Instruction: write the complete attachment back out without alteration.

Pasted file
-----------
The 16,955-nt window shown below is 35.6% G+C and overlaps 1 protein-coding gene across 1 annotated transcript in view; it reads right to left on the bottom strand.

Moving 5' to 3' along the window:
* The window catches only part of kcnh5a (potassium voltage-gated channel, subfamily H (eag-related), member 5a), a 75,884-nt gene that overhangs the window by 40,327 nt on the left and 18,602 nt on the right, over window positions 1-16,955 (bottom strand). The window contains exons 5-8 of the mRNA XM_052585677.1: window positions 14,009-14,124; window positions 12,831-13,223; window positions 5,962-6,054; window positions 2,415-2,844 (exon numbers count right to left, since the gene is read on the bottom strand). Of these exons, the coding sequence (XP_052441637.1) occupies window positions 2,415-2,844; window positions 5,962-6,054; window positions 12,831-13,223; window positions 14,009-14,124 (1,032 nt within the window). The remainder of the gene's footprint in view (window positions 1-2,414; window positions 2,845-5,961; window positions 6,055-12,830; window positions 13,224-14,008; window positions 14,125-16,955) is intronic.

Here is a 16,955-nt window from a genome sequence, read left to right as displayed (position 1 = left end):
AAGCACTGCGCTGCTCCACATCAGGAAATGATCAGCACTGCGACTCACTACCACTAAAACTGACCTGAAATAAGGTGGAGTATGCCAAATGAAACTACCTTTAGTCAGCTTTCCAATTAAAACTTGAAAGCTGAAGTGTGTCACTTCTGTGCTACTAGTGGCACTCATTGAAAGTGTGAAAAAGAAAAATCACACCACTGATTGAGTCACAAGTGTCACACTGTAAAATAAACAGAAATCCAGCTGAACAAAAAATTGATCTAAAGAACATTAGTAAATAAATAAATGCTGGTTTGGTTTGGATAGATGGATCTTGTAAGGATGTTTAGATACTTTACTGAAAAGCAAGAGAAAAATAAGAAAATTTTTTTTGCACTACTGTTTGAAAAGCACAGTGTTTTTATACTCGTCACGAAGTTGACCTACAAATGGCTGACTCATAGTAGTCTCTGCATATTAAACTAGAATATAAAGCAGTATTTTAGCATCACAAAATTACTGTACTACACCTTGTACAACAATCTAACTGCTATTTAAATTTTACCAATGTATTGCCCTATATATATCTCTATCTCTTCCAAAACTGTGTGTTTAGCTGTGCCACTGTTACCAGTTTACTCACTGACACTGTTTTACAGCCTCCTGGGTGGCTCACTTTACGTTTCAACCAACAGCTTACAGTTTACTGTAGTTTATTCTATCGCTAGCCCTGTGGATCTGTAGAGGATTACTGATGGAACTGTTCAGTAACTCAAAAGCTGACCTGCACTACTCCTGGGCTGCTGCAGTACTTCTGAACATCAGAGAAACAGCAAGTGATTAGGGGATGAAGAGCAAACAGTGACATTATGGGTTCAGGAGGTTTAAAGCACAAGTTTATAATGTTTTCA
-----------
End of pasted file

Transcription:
The 16,955-nt window shown below is 35.6% G+C and overlaps 1 protein-coding gene across 1 annotated transcript in view; it reads right to left on the bottom strand.

Moving 5' to 3' along the window:
* The window catches only part of kcnh5a (potassium voltage-gated channel, subfamily H (eag-related), member 5a), a 75,884-nt gene that overhangs the window by 40,327 nt on the left and 18,602 nt on the right, over window positions 1-16,955 (bottom strand). The window contains exons 5-8 of the mRNA XM_052585677.1: window positions 14,009-14,124; window positions 12,831-13,223; window positions 5,962-6,054; window positions 2,415-2,844 (exon numbers count right to left, since the gene is read on the bottom strand). Of these exons, the coding sequence (XP_052441637.1) occupies window positions 2,415-2,844; window positions 5,962-6,054; window positions 12,831-13,223; window positions 14,009-14,124 (1,032 nt within the window). The remainder of the gene's footprint in view (window positions 1-2,414; window positions 2,845-5,961; window positions 6,055-12,830; window positions 13,224-14,008; window positions 14,125-16,955) is intronic.

Here is a 16,955-nt window from a genome sequence, read left to right as displayed (position 1 = left end):
AAGCACTGCGCTGCTCCACATCAGGAAATGATCAGCACTGCGACTCACTACCACTAAAACTGACCTGAAATAAGGTGGAGTATGCCAAATGAAACTACCTTTAGTCAGCTTTCCAATTAAAACTTGAAAGCTGAAGTGTGTCACTTCTGTGCTACTAGTGGCACTCATTGAAAGTGTGAAAAAGAAAAATCACACCACTGATTGAGTCACAAGTGTCACACTGTAAAATAAACAGAAATCCAGCTGAACAAAAAATTGATCTAAAGAACATTAGTAAATAAATAAATGCTGGTTTGGTTTGGATAGATGGATCTTGTAAGGATGTTTAGATACTTTACTGAAAAGCAAGAGAAAAATAAGAAAATTTTTTTTGCACTACTGTTTGAAAAGCACAGTGTTTTTATACTCGTCACGAAGTTGACCTACAAATGGCTGACTCATAGTAGTCTCTGCATATTAAACTAGAATATAAAGCAGTATTTTAGCATCACAAAATTACTGTACTACACCTTGTACAACAATCTAACTGCTATTTAAATTTTACCAATGTATTGCCCTATATATATCTCTATCTCTTCCAAAACTGTGTGTTTAGCTGTGCCACTGTTACCAGTTTACTCACTGACACTGTTTTACAGCCTCCTGGGTGGCTCACTTTACGTTTCAACCAACAGCTTACAGTTTACTGTAGTTTATTCTATCGCTAGCCCTGTGGATCTGTAGAGGATTACTGATGGAACTGTTCAGTAACTCAAAAGCTGACCTGCACTACTCCTGGGCTGCTGCAGTACTTCTGAACATCAGAGAAACAGCAAGTGATTAGGGGATGAAGAGCAAACAGTGACATTATGGGTTCAGGAGGTTTAAAGCACAAGTTTATAATGTTTTCA